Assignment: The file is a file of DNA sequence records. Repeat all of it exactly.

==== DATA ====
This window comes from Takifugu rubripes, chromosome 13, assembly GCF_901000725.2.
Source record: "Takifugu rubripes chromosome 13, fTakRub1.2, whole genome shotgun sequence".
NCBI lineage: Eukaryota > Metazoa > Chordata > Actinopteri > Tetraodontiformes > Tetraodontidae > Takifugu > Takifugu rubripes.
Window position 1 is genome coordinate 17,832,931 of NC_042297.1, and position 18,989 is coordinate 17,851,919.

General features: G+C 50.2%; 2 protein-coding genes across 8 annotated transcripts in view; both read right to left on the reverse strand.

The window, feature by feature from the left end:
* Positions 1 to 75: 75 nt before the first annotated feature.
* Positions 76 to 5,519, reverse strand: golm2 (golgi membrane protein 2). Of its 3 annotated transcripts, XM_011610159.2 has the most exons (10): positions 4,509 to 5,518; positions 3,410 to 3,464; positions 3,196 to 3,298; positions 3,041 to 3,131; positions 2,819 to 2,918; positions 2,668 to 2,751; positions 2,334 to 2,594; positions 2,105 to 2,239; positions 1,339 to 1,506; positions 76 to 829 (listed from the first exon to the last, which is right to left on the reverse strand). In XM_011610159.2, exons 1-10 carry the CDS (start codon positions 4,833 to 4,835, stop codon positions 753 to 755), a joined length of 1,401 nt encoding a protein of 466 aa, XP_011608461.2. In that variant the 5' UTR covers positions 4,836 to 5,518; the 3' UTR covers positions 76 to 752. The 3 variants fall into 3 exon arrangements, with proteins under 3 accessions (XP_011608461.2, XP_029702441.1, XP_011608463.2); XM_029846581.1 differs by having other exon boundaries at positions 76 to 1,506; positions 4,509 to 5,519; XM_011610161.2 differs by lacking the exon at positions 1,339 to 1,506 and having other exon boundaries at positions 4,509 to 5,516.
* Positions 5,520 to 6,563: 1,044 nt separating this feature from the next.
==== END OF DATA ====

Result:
This window comes from Takifugu rubripes, chromosome 13, assembly GCF_901000725.2.
Source record: "Takifugu rubripes chromosome 13, fTakRub1.2, whole genome shotgun sequence".
NCBI lineage: Eukaryota > Metazoa > Chordata > Actinopteri > Tetraodontiformes > Tetraodontidae > Takifugu > Takifugu rubripes.
Window position 1 is genome coordinate 17,832,931 of NC_042297.1, and position 18,989 is coordinate 17,851,919.

General features: G+C 50.2%; 2 protein-coding genes across 8 annotated transcripts in view; both read right to left on the reverse strand.

The window, feature by feature from the left end:
* Positions 1 to 75: 75 nt before the first annotated feature.
* Positions 76 to 5,519, reverse strand: golm2 (golgi membrane protein 2). Of its 3 annotated transcripts, XM_011610159.2 has the most exons (10): positions 4,509 to 5,518; positions 3,410 to 3,464; positions 3,196 to 3,298; positions 3,041 to 3,131; positions 2,819 to 2,918; positions 2,668 to 2,751; positions 2,334 to 2,594; positions 2,105 to 2,239; positions 1,339 to 1,506; positions 76 to 829 (listed from the first exon to the last, which is right to left on the reverse strand). In XM_011610159.2, exons 1-10 carry the CDS (start codon positions 4,833 to 4,835, stop codon positions 753 to 755), a joined length of 1,401 nt encoding a protein of 466 aa, XP_011608461.2. In that variant the 5' UTR covers positions 4,836 to 5,518; the 3' UTR covers positions 76 to 752. The 3 variants fall into 3 exon arrangements, with proteins under 3 accessions (XP_011608461.2, XP_029702441.1, XP_011608463.2); XM_029846581.1 differs by having other exon boundaries at positions 76 to 1,506; positions 4,509 to 5,519; XM_011610161.2 differs by lacking the exon at positions 1,339 to 1,506 and having other exon boundaries at positions 4,509 to 5,516.
* Positions 5,520 to 6,563: 1,044 nt separating this feature from the next.